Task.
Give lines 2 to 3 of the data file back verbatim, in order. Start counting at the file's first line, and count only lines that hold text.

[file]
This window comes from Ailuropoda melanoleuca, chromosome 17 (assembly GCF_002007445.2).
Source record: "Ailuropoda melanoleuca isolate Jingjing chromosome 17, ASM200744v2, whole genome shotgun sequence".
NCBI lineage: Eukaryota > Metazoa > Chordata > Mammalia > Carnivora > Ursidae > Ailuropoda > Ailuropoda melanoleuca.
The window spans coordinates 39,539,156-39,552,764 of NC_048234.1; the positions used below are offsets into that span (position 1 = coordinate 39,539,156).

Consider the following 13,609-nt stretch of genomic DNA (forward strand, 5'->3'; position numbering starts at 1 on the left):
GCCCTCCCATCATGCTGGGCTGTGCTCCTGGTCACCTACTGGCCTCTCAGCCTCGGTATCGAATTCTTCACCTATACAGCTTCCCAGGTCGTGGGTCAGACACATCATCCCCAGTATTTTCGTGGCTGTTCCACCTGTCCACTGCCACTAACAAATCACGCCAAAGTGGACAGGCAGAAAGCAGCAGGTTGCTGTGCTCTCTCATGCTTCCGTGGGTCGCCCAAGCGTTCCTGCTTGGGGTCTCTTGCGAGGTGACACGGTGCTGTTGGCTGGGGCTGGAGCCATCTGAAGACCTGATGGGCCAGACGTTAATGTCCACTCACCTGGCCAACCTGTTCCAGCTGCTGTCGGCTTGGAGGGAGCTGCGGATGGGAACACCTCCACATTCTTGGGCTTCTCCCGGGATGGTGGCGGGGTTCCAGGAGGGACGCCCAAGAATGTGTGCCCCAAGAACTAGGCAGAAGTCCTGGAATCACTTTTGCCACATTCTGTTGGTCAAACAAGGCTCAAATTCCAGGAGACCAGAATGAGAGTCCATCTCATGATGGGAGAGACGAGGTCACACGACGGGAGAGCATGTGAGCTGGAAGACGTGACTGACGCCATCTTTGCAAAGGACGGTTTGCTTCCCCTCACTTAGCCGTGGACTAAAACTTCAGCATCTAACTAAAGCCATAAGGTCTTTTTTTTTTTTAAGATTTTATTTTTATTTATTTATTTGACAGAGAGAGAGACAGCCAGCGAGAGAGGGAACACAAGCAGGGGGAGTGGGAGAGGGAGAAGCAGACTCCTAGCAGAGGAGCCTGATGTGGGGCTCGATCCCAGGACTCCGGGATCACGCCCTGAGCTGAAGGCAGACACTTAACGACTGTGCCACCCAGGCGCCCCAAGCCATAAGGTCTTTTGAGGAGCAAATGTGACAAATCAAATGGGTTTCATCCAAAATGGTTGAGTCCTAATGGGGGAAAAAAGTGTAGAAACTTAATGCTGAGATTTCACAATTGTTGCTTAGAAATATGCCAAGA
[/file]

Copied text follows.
Source record: "Ailuropoda melanoleuca isolate Jingjing chromosome 17, ASM200744v2, whole genome shotgun sequence".
NCBI lineage: Eukaryota > Metazoa > Chordata > Mammalia > Carnivora > Ursidae > Ailuropoda > Ailuropoda melanoleuca.